“… I am dedicated to the discussions we have at home about race, skin color, racism, oppression, and resistance, and I hope that they will play some role in contributing to Stevie’s positive self-concept. Meanwhile, I know that other factors are at play too, including an inner core emotional resilience that he displays. Acknowledging this strength is something I try… to avoid letting misguided, overprotective impulses get in the way of their individual forays, intellectual and otherwise, into the flawed but beautiful world they’ve inherited. Sometimes, as in my not-so-well-thought-out failure to read Dave the Potter to Stevie before it won the Caldecott Honor, I fall short in this effort when I underestimate my children’s resilience and capacity for reading and thinking about such complex and difficult issues.”

  34. Helen Liu says:

    When I was reading Dave the Potter as an adult, I couldn’t help imagine if I were reading it myself as a 6 year old girl or reading it aloud to my 6 year old daughter (possibly in the future). Will I or my girl be able to understand what slavery is? Probably not. But I don’t think that matters because slavery is not the only gist of this information book. It’s more about Dave himself as a potter, the amazing skills he has and the craft he makes as a craftsman. Sometimes when it’s hard to teach kid the dark history, the art and artist in the book may help compensate for the information lost.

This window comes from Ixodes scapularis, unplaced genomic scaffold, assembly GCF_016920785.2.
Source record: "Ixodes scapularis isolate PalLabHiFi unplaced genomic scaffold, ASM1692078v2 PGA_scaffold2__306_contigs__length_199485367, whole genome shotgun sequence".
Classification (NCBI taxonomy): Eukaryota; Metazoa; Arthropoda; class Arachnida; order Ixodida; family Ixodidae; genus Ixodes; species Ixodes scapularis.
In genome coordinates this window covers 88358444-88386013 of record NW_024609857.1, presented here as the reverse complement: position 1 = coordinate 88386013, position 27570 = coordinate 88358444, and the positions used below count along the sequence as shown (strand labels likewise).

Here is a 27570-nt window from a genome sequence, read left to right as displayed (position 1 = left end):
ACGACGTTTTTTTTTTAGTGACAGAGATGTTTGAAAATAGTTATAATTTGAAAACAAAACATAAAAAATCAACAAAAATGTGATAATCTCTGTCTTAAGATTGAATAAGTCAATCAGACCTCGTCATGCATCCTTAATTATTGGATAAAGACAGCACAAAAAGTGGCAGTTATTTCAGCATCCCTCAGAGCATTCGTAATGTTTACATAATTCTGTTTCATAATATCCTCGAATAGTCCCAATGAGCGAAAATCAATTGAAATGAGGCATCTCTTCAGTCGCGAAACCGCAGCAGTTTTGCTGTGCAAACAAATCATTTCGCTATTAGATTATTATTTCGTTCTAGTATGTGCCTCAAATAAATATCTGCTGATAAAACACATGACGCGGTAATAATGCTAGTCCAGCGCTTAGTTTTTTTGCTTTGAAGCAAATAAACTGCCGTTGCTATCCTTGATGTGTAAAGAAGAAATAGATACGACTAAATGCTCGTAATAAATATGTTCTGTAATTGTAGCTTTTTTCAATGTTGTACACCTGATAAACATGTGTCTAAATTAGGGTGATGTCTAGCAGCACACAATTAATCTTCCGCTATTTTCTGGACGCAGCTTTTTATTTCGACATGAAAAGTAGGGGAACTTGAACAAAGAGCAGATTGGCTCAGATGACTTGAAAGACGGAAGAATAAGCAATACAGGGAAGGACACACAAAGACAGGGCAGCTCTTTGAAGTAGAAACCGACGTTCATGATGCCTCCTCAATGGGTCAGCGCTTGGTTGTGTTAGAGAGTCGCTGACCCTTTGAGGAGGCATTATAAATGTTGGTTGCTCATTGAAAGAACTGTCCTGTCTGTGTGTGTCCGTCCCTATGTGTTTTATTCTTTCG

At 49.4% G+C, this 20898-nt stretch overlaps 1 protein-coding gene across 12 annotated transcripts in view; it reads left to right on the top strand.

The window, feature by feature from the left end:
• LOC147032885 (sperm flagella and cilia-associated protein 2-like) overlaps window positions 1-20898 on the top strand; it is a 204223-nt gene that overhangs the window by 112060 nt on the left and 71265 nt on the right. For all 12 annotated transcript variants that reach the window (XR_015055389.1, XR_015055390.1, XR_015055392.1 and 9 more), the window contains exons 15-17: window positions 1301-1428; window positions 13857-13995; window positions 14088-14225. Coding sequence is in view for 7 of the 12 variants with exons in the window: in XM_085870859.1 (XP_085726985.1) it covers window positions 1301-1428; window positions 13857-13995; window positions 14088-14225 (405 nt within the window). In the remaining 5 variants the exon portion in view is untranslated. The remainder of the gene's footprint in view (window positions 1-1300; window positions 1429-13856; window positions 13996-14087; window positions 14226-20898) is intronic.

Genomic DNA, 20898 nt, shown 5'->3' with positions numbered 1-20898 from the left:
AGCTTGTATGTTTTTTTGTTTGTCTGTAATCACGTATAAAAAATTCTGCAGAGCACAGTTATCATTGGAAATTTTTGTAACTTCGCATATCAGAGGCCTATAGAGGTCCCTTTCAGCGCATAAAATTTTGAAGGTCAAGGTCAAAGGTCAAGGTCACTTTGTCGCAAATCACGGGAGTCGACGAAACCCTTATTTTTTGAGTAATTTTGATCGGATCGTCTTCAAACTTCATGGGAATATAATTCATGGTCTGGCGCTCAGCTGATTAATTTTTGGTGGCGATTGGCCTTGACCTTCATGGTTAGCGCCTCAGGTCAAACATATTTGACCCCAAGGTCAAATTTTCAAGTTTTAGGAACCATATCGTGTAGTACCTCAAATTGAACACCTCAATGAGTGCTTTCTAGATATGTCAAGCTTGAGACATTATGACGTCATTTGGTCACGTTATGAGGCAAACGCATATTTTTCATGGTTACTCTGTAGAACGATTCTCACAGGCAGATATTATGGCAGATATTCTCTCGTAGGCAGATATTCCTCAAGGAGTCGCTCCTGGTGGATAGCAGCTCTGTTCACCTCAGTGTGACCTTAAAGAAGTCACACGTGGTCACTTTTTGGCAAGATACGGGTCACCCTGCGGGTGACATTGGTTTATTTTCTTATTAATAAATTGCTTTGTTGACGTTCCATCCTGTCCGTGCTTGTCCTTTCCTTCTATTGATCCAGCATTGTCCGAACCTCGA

35. Andy Riemer says:

    I thoroughly enjoyed the “Voice of Freedom: Fannie Lou Hamer, Spirit of the Civil Rights Movement” by Carole Boston Weatherford and illustrated by Ekua Holmes. I particularly love it’s size and feel. It is encouraging itself to be read to a class/group of people. The illustrations provoke emotion and feeling – that urge all of the readers to discuss them. I’d be interested to hear from the teachers to which age group they would read this? I see above people also discussing this, and believe it is important to bring up these ‘difficult’ conversations earlier rather than later. I would recommend for fifth grade, not as an introductory book and definitely providing context, but I think we should be talking about these historical/current realities. If we want to educate individuals to be anti-racist, then we must provide these “counter-stories” (those that go against the master narratives of white norms/history) in multitude early and often.

  36. Jen Curtis says: